XSS Exploitation

Learn how to exploit the three main types of XSS vulnerabilities with the OWASP Juice Shop.


Considering the different types of XSS attacks we’ve discussed, it’s fair to assume that the overall process of finding such vulnerabilities is not all that difficult. Despite modern browsers and frameworks having simplified web application development, sometimes a developer has to actually make an effort to add security bugs to their application. Nevertheless, it’s still quite important to know how these vulnerabilities are exploited before delegating the task to an automated tool or service.

Exploiting XSS vulnerabilities

Websites are rendered on the browser (alongside site business logic) as a combination of HTML, CSS, and JavaScript. This means that as long as the browser trusts the sources of the code, JavaScript especially, it will have no problem in executing it.

JavaScript is largely just like any other programming language, although with a few eccentricities. The same goes for HTML. As such, we can use the <script></script> tags to probe for basic vulnerabilities. For example, if a website has a form or a search bar, we can type <script> alert("Hello, World")</script> in the search bar or the form. This code prompts the users with a dialogue box with the message Hello World. This alerting methodology is the one most commonly used by pentesters because it’s both a simple yet brutal indicator of XSS vulnerabilities.

When a vulnerability is discovered, the adversary will often perform recon to see what’s the most they can get away with without getting caught.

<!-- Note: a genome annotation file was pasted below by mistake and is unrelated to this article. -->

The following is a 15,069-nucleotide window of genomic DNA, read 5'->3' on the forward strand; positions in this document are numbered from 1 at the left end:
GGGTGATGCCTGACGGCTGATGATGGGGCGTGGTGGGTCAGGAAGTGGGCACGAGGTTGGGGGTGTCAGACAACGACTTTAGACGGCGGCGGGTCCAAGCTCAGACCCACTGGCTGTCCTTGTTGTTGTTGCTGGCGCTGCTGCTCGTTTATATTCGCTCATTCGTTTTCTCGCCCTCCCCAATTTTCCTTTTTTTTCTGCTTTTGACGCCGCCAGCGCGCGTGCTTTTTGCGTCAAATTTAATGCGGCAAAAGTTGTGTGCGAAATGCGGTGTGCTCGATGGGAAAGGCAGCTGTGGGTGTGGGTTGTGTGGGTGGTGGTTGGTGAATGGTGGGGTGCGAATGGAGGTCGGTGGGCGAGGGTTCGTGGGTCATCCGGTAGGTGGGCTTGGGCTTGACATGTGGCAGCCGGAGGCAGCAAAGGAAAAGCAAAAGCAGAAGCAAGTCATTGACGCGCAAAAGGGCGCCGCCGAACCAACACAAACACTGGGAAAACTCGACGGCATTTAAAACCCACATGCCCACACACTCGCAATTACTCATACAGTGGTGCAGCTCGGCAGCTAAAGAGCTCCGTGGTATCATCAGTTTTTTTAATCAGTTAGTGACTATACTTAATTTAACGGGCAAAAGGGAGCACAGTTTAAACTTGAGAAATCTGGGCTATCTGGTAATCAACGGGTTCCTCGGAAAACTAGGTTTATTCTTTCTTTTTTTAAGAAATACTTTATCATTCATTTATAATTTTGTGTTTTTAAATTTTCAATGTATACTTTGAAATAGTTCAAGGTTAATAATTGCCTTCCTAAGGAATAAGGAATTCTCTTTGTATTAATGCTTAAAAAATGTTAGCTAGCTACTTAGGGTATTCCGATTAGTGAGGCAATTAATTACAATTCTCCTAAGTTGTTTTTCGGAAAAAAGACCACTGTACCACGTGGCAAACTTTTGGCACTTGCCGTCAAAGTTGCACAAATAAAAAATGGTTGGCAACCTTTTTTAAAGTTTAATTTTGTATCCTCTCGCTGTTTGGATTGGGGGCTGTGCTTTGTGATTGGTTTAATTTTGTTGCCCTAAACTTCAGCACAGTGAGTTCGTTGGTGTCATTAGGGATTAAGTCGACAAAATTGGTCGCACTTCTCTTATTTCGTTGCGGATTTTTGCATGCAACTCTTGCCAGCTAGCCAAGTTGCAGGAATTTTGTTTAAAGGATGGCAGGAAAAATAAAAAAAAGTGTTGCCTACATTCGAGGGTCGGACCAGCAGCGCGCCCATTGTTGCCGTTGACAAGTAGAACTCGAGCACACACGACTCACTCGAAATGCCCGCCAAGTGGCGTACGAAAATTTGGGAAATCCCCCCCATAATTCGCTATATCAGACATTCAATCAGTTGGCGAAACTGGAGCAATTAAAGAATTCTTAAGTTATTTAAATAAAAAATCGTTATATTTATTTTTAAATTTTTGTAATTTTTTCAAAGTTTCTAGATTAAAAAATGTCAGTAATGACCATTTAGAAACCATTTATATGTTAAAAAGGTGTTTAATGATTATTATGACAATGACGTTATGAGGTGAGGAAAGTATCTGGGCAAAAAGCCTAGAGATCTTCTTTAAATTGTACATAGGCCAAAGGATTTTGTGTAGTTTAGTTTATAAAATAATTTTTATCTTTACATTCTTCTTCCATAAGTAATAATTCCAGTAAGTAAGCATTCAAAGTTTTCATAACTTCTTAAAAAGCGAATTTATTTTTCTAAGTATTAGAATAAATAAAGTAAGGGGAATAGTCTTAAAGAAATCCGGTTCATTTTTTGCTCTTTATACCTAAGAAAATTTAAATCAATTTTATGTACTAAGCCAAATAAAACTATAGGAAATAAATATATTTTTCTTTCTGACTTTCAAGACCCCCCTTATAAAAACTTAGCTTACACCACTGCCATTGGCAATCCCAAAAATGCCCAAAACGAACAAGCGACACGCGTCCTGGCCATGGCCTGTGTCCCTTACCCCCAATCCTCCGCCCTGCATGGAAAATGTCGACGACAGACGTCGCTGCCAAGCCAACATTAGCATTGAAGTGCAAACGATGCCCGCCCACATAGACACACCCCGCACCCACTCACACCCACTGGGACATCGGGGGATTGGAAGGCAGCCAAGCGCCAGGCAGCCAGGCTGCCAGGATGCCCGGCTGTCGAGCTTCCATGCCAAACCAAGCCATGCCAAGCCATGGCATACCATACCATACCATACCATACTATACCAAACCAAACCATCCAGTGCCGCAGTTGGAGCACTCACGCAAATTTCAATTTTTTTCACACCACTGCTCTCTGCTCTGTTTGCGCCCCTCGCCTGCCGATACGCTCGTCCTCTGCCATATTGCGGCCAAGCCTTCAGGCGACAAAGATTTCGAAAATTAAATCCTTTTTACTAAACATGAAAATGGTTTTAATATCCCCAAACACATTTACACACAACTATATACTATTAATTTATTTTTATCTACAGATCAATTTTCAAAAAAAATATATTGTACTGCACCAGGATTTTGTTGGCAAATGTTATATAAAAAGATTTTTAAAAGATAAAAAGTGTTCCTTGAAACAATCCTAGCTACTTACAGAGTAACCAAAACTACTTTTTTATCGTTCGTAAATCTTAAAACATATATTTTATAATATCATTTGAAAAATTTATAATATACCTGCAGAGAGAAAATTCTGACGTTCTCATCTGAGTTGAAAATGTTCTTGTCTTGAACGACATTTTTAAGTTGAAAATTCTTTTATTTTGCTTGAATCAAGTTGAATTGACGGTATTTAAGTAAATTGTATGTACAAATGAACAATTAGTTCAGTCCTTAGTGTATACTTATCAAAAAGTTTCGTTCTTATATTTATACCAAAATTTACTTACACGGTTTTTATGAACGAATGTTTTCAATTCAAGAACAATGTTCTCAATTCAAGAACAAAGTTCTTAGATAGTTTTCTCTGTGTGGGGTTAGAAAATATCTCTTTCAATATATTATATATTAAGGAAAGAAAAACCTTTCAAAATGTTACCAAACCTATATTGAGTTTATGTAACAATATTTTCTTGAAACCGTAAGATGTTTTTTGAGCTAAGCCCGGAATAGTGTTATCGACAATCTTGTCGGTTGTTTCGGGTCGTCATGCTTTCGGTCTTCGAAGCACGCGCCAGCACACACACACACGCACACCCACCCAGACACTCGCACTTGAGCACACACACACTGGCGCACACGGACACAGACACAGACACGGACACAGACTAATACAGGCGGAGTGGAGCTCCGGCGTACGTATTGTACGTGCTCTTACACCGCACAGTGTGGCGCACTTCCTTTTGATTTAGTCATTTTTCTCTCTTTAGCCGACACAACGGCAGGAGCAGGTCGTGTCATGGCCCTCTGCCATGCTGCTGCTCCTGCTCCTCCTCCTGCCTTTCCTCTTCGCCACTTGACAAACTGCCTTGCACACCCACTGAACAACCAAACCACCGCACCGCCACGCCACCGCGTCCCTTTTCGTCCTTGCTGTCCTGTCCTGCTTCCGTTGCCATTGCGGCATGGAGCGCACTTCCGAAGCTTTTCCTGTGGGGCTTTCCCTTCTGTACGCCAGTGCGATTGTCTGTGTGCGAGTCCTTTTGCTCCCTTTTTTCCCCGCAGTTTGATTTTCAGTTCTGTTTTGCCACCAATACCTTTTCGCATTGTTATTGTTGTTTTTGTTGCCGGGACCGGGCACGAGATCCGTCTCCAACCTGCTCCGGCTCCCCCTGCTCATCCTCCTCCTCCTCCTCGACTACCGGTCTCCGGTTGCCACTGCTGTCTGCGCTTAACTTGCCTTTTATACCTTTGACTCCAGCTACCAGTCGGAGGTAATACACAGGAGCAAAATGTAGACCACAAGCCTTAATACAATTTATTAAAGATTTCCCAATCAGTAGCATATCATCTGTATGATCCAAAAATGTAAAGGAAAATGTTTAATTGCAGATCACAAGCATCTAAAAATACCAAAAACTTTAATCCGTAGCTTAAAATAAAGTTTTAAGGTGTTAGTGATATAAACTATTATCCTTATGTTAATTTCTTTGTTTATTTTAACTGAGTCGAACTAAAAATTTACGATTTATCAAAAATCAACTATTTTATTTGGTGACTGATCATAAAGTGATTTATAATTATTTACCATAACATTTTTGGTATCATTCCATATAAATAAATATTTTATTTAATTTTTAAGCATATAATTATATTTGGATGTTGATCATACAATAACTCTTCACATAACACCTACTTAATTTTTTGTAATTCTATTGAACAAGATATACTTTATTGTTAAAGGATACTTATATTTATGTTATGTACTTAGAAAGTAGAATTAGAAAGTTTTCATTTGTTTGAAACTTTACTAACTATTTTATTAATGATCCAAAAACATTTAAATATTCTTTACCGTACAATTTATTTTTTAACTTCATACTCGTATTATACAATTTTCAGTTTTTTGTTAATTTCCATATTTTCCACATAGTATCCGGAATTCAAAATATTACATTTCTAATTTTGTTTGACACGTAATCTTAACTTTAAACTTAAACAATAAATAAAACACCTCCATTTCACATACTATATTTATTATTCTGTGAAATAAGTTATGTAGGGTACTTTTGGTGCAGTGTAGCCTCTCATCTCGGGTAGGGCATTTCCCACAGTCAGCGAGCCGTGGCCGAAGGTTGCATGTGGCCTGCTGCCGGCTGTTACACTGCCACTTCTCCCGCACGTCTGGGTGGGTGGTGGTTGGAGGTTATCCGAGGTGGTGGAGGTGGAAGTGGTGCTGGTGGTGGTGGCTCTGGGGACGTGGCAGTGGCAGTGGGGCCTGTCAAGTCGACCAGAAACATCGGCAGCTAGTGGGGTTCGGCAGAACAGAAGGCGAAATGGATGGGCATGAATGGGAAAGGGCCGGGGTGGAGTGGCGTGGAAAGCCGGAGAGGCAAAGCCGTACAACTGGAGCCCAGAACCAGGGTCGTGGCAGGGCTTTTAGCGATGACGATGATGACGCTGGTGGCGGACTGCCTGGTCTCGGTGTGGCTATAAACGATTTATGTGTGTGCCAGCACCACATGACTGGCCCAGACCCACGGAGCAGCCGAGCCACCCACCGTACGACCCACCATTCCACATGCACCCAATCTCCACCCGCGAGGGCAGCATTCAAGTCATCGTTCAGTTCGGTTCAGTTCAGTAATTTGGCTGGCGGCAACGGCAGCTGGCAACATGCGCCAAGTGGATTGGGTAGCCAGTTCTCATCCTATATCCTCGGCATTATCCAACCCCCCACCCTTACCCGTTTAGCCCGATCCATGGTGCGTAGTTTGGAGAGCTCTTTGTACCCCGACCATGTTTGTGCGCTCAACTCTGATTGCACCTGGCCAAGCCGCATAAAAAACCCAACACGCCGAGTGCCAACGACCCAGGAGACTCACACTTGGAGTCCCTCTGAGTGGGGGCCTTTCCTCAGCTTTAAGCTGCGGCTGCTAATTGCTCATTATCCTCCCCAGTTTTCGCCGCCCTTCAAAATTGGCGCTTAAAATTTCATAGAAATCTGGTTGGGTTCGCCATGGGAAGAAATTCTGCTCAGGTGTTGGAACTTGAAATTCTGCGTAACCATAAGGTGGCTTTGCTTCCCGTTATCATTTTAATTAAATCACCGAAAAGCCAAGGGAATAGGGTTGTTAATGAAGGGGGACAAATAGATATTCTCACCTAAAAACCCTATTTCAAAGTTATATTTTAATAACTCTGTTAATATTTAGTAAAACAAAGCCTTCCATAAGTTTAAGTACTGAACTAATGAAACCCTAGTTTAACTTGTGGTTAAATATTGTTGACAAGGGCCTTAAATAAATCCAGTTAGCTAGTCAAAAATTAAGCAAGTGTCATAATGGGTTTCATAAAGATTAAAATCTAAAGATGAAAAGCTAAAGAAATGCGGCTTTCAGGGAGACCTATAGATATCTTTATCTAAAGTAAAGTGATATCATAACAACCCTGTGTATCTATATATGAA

Let’s look at more examples. A JavaScript element like document.documentElement.innerHTML contains all the HTML code of the web page. Changing this element to point to an empty string leads to a loss of the web page. The JavaScript code is injected into the webpage as <script>document.documentElement.innerHTML = ''</script>.

Other tags can also be used in the exploitation process. Let’s look at some below:

  • <body onload=alert('Hello World')>: This will result in the prompt automatically popping up whenever a user opens up a page.

  • <p onclick=alert('Hello!')>Click me for a surprise!</p>: This will result in a prompt being displayed whenever a user clicks on the element.

Now let’s look at each XSS vulnerability type with a practical example.

Reflected XSS

For reflected XSS, the biggest tell is usually the parameters in the URL. If you notice a value in the URL that is then displayed on the web page, you can start poking around there. Let’s confirm this with OWASP Juice Shop below:

  1. Click the “Run” button for the playground to load. After a while, we’ll see a message that says that the application is ready at port 3000.
  2. Click on the playground’s URL. The vulnerable web application will load in a new tab.
  3. Create a new account. Use bogus details.
  4. Log in using the new account.
  5. Add a number of items to the basket.
  6. Go to the basket, and provide an address and then payment details. Again, provide fake details.
  7. We’ll get a confirmation that our order has been placed.

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